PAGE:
The graduate PhD program in Physics & Astronomy is a small, personal, yet challenging environment where graduate students will receive advanced instruction and guidance to grow as independent research scientists while using unique research facilities in astronomy and physics. The strengths of the program lie in a faculty committed to excellence in instruction and individual mentoring.
Unique research facilities include Wyoming's own 2.3 meter telescope, the largest solely owned and used by a single university, on nearby 9656 ft. Jelm Mountain, the 0.6 m Red Buttes Observatory, several experimental condensed matter physics laboratories, and the new National Center for Atmospheric Research Supercomputer. WIRO is the largest optical telescope in the world owned by a single institution; our astronomy graduate students have the opportunity to carry out substantial observational thesis projects.
The physics & astronomy graduate program is designed to help students mature as research scientists and as professional teachers. We formally offer a PhD in physics with concentrations in astronomy, solid state physics, and materials science. The latter program brings together researchers with a materials science and engineering related focus, promoting wider collaboration and enhancing educational experiences. More information can be found here.
Specialities in sold-state physics, using both theoretical and experimental approaches, include: quantum dot sensitized solar cells, magnetic transport, heat transport in nanostructures, fast quantum nonequilibrium processes of electron transfer in solar cells, as well as spintronics. Specialties in astronomy, using space-based and ground-based observations as well as computational approaches, include: galaxies, active galaxies and quasars, observational cosmology, planet formation and exoplanets, star-forming regions and massive binary stars.
We also offer a Master's in Science Teaching. This program prepares future educators to teach at the high school or college level.
More details on all of our doctorate and master's programs can be found in the Graduate Student Handbook, the authoritative source with all the requirements for our students.
We will begin to review applications after January 15, 2017. Students of all backgrounds, ethnicities, genders and countries of origin are encouraged to apply.
Applications should include:
-Resume or CV
-A Personal Statement that says why you want to pursue a PhD, why Wyoming is a good fit for you, and what experiences you've previously had completing long-term projects
-GRE scores (the general exam is required and the physics subject exam is recommended)
-TOEFL for non-native English speakers
In addition, applicants should arrange for 3 letters of recommendation to be sent directly to firstname.lastname@example.org, with the applicant's name as the subject line.
Upon admission to our program, a $50 application fee will be assessed.
Our department does not have minimal acceptable scores for standardized tests (e.g. general and subject GREs, TOEFL) and will review all applications on their total merits. Prospective graduate students expecting support as teaching assistants will be expected to know English sufficiently well to perform their duties. We normally expect to provide financial support to all of our admitted PhD students through graduate assistantships, or for teaching or conducting research with funded faculty members, assuming satisfactory progress.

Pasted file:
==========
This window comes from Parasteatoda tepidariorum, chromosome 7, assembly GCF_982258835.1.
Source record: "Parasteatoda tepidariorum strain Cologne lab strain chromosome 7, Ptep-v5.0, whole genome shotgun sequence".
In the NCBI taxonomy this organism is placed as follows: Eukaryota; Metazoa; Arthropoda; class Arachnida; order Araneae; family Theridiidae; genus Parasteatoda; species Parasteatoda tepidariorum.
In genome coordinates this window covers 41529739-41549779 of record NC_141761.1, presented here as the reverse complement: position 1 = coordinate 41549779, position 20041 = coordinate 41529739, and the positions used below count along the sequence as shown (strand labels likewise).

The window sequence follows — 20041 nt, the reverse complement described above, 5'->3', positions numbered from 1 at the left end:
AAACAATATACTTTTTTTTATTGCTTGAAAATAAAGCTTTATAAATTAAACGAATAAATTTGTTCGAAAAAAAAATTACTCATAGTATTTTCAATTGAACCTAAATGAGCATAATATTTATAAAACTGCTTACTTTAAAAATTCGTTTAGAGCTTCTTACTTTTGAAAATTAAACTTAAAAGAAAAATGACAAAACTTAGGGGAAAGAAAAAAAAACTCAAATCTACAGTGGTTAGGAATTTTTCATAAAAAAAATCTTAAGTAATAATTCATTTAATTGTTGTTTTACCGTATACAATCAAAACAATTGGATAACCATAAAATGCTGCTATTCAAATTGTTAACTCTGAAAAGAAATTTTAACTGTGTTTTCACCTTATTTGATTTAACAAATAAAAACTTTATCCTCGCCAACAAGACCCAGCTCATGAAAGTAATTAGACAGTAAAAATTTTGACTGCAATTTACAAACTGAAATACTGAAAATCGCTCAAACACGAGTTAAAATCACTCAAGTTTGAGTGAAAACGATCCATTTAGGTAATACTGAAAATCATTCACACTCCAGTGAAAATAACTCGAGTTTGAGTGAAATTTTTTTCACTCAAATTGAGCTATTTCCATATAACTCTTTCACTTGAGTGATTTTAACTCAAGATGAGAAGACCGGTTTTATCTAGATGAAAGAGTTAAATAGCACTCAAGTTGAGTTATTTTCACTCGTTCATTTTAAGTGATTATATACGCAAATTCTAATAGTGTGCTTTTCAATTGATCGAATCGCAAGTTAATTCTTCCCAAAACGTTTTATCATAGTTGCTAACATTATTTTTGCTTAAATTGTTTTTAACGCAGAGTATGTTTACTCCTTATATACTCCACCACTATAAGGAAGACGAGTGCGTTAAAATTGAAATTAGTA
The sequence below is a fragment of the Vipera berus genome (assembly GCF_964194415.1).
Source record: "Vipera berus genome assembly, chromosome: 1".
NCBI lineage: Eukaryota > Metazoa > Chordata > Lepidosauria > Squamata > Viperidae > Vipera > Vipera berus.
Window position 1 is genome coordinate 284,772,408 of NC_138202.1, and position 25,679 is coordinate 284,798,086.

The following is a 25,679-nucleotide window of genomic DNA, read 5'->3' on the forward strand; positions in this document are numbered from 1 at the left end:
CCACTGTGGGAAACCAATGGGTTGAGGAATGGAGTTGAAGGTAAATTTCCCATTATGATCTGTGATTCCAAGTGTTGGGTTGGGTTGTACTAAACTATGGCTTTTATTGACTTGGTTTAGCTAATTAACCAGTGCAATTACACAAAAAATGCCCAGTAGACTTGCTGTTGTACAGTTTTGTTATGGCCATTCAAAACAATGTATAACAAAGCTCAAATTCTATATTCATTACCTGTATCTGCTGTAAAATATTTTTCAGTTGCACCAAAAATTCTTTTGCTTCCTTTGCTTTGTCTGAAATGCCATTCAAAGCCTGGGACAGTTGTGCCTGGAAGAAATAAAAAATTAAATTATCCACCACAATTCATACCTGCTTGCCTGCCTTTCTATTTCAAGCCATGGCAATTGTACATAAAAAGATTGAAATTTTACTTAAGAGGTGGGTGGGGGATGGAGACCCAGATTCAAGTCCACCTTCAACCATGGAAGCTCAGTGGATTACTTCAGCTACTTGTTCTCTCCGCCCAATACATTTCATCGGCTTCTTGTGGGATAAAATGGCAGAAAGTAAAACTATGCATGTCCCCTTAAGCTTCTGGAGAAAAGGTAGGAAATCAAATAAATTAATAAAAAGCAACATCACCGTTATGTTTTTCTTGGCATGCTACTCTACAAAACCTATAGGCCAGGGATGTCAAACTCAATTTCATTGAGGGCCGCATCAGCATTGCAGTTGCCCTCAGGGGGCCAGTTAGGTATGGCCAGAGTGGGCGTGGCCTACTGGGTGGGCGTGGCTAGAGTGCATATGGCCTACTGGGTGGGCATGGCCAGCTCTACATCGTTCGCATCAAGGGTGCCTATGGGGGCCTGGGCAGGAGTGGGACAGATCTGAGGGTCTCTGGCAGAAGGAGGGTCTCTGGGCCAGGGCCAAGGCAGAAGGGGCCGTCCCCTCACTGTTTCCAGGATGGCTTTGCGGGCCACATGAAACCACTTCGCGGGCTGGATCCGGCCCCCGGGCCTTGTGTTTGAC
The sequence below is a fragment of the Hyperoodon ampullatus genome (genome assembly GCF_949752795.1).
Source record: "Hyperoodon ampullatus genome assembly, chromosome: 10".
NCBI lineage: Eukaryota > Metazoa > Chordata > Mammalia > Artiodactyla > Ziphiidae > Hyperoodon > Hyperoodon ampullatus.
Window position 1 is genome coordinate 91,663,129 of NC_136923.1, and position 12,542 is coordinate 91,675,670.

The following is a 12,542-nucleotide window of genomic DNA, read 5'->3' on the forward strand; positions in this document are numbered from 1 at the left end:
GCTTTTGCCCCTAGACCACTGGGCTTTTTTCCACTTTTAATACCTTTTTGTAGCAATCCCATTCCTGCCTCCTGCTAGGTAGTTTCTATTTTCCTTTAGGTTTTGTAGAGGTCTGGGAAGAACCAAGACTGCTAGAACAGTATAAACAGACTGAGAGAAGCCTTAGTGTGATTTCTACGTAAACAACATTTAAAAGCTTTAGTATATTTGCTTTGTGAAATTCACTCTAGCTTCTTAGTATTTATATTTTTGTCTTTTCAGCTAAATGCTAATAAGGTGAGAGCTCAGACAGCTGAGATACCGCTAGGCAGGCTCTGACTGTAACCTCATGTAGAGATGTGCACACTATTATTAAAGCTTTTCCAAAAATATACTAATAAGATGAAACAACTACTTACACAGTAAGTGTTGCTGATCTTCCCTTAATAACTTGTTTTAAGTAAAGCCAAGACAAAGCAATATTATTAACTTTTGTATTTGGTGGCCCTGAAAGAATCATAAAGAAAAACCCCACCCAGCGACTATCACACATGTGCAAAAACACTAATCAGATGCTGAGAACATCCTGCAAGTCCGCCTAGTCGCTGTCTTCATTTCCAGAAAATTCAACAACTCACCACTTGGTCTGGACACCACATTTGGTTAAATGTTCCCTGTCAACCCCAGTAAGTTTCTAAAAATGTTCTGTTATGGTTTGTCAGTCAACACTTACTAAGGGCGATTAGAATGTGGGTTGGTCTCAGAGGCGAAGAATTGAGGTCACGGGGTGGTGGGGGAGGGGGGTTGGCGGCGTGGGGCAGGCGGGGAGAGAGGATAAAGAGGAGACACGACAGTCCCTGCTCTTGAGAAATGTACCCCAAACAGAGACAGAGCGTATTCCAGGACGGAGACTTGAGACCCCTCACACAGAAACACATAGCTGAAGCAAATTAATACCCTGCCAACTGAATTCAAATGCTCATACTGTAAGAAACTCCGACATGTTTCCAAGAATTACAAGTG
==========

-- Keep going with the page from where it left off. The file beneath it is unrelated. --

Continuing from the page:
For additional information, please check our FAQ page. If you still have questions, please feel welcome to email or call our Director of Graduate Admissions,
Astronomy: Professor Mike Brotherton (email@example.com)
Academic Affairs, Graduate Education: http://www.uwyo.edu/uwgrad/
While students are usually supported as teaching assistants during their first two years, and research assistants when their advisors have appropriate grant funds, there are other funding opportunities available.
U.S. students in our deptarmtent often find support through NASA Wyoming Space Grant Fellowships. Recent past recipients include Jessie Runnoe, Michael DiPompeo, Shawn Staudaher, Dave Cook, and others. NASA Wyoming Space Grant is also a source of support for funds to attend science meetings.
Both the Office of Academic Affairs and School of Energy Resources (SER) support graduate students studying problems involving energy research. The programs are intended to provide investigators and graduate students support to study topics spanning basic energy research, technology innovation in energy development, energy conversion, reclamation, and mitigation of environmental impacts associated with energy development.
We invite prospective students to tour our campus and facilities here in Wyoming. We are happy to offer $200 to help defray expenses for anyone interested in pursuing a graduate degree in our department and visiting us on campus here in Laramie (email request to firstname.lastname@example.org). Laramie's location at 7,200 ft. elevation near the eastern edge of the Rocky Mountains provides excellent recreational opportunities for hiking, fishing, camping, climbing, skiing, and enjoying the breathtaking beauty of the "mountain west" all within a short drive. Its location gives Laramie a unique cultural flavor, combining elements of the rugged rural west with the cosmopolitan aspects of an intellectual center. With a population of just over 27,000 and 11,000 students, Laramie is a comfortable, friendly town having all the perks of a vibrant university community yet with a low cost-of-living. By car, Laramie is approximately 135 miles north of Denver, and 60 miles north of Fort Collins, Colorado. Click here for more information on travel to Laramie.